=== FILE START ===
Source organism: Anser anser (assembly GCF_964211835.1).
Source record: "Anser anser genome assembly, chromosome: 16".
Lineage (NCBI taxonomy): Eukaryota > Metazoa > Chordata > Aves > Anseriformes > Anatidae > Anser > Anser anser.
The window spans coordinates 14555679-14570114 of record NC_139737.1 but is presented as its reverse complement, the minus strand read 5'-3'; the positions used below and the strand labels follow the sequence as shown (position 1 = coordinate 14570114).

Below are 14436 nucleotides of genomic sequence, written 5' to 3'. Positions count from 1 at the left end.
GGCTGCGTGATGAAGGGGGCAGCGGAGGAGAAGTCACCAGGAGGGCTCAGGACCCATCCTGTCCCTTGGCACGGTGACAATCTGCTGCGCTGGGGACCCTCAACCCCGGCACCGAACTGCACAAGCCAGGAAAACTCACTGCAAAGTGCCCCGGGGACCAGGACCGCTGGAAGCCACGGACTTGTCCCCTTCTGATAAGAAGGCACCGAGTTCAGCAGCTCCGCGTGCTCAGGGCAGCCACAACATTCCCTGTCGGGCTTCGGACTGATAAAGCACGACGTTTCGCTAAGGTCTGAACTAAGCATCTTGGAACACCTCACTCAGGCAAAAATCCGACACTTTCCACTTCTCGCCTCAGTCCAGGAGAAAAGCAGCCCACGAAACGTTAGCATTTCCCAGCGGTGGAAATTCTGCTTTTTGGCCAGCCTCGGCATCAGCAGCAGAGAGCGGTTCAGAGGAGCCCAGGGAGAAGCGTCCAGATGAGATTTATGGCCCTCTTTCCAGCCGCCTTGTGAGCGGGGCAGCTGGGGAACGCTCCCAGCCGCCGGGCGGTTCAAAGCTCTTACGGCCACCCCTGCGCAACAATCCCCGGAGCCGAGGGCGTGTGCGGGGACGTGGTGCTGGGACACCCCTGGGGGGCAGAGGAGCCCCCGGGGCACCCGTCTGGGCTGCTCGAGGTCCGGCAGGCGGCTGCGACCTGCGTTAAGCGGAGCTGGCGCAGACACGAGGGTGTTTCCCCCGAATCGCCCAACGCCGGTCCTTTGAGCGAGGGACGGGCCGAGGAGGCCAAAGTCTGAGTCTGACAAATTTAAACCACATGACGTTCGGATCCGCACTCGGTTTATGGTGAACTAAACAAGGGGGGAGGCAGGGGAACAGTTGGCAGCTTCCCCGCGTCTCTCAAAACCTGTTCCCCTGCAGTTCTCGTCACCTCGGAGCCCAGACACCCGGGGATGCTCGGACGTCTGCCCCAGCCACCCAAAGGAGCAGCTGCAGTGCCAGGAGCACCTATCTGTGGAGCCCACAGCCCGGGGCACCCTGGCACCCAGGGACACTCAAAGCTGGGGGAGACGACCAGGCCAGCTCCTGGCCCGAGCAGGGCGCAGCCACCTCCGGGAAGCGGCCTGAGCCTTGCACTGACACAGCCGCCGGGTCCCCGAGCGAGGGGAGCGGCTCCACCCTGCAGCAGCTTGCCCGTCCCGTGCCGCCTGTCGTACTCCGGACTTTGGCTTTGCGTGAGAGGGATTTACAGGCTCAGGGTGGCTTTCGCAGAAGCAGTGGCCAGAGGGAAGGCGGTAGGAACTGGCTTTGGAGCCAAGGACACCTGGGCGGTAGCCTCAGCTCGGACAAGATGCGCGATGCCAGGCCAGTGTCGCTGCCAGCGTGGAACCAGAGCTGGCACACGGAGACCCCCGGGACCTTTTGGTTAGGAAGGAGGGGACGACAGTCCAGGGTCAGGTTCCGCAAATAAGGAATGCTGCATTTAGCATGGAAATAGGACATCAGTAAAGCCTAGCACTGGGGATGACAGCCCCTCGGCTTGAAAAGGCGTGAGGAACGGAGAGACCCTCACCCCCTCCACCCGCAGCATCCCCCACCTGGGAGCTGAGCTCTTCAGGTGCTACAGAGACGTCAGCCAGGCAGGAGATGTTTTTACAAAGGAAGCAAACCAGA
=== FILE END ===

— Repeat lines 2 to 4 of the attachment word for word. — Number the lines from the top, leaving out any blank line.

Source record: "Anser anser genome assembly, chromosome: 16".
Lineage (NCBI taxonomy): Eukaryota > Metazoa > Chordata > Aves > Anseriformes > Anatidae > Anser > Anser anser.
The window spans coordinates 14555679-14570114 of record NC_139737.1 but is presented as its reverse complement, the minus strand read 5'-3'; the positions used below and the strand labels follow the sequence as shown (position 1 = coordinate 14570114).